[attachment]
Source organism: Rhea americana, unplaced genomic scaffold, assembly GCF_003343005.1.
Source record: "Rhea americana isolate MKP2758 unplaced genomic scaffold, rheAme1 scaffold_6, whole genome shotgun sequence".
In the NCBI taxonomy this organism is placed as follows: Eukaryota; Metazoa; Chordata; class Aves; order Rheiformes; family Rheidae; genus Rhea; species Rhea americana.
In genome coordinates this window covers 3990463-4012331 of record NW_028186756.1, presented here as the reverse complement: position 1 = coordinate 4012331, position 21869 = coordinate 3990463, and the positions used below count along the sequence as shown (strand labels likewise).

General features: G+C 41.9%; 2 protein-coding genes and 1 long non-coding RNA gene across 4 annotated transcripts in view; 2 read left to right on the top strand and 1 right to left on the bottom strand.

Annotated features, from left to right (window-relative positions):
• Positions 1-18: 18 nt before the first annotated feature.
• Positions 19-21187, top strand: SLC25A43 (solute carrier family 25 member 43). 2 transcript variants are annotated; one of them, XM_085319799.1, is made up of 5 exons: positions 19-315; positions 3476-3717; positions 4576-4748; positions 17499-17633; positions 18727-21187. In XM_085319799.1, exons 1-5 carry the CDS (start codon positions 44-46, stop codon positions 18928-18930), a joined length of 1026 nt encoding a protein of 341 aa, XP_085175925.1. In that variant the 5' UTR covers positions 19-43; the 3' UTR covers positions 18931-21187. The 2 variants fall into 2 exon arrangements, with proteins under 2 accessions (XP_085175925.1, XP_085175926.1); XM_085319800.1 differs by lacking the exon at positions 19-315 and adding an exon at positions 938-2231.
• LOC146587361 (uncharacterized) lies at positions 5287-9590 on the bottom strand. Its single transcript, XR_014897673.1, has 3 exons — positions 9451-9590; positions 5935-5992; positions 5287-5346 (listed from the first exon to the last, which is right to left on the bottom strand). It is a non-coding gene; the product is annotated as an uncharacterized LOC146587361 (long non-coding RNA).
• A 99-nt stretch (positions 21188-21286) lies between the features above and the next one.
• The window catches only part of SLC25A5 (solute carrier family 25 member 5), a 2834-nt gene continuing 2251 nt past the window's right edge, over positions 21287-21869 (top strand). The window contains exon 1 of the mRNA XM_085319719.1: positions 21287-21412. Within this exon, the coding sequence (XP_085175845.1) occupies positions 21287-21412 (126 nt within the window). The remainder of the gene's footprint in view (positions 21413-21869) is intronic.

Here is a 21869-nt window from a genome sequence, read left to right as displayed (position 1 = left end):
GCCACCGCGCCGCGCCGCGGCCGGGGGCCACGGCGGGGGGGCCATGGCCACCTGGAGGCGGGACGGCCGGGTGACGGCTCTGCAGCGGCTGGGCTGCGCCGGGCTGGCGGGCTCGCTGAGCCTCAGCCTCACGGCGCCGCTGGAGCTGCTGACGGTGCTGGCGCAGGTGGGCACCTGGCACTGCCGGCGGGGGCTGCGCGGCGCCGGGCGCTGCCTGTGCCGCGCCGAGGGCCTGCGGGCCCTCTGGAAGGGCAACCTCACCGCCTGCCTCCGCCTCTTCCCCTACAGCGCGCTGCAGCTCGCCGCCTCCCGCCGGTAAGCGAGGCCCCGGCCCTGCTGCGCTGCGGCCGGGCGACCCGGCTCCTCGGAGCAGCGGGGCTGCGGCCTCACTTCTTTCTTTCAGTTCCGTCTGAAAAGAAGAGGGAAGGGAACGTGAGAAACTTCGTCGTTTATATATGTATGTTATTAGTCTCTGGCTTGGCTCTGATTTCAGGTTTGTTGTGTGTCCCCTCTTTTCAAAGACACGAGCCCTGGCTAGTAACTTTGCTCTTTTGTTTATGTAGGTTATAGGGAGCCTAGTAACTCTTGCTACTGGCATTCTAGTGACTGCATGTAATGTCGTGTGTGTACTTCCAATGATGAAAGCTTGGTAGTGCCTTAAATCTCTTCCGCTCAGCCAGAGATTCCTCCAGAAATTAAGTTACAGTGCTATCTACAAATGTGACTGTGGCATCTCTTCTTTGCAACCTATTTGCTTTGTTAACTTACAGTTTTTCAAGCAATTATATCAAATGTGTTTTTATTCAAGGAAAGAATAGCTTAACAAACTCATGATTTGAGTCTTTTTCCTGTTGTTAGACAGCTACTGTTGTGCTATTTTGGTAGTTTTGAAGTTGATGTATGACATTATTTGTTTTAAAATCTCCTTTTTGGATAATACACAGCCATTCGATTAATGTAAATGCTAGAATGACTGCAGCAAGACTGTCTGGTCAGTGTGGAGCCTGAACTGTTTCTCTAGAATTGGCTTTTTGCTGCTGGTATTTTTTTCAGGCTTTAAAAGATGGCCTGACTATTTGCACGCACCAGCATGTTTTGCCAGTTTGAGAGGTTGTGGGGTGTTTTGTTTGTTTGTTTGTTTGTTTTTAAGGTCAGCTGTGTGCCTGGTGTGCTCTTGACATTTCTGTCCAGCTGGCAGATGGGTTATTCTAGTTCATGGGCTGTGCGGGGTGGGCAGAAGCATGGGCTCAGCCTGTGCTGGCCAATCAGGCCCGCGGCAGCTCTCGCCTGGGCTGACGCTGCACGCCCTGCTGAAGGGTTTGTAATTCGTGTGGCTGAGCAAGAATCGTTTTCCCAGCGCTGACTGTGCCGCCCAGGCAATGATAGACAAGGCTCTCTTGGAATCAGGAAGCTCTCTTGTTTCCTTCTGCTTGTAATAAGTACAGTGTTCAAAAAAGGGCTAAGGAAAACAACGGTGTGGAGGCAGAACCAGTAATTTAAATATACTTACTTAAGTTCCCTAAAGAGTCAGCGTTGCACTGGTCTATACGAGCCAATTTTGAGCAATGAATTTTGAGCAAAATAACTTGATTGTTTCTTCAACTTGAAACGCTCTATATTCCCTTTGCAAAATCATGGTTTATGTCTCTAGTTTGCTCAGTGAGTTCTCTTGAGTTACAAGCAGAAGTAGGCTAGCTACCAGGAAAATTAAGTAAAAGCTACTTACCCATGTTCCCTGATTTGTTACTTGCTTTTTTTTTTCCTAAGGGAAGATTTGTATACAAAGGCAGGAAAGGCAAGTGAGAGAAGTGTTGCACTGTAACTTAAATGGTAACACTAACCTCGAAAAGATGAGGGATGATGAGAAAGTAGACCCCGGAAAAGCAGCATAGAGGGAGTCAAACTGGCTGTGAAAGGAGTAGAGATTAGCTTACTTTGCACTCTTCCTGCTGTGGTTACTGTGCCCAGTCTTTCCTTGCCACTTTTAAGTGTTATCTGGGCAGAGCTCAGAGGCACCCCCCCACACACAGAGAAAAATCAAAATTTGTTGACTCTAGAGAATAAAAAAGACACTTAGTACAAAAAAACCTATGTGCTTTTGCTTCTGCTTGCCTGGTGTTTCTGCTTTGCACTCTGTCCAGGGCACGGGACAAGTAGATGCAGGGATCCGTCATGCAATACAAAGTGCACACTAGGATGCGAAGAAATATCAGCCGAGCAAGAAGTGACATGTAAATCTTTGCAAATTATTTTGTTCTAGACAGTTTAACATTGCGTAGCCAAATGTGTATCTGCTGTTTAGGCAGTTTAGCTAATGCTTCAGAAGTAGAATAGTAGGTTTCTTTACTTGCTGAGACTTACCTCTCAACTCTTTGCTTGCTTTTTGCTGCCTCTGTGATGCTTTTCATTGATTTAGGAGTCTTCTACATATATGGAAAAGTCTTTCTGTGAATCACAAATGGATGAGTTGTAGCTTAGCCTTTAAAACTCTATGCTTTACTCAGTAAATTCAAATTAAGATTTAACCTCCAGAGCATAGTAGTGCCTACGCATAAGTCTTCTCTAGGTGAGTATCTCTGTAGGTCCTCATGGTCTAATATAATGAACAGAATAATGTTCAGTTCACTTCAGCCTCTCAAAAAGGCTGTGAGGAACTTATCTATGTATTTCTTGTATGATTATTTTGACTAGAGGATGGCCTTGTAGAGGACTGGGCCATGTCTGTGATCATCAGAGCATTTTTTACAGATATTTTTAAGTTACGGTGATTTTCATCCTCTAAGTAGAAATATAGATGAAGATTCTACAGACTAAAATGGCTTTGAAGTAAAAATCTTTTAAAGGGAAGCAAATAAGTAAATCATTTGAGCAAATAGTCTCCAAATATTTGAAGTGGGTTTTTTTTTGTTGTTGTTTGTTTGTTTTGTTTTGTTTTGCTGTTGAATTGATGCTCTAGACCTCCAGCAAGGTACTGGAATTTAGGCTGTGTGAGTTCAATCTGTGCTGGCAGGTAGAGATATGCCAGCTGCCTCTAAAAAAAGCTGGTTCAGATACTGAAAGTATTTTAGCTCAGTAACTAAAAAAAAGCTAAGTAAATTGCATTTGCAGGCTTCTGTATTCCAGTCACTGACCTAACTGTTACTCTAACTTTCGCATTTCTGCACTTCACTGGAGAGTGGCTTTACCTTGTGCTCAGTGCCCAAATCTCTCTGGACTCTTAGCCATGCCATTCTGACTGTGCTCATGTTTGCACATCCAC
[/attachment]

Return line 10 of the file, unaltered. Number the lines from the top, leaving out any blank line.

• A 99-nt stretch (positions 21188-21286) lies between the features above and the next one.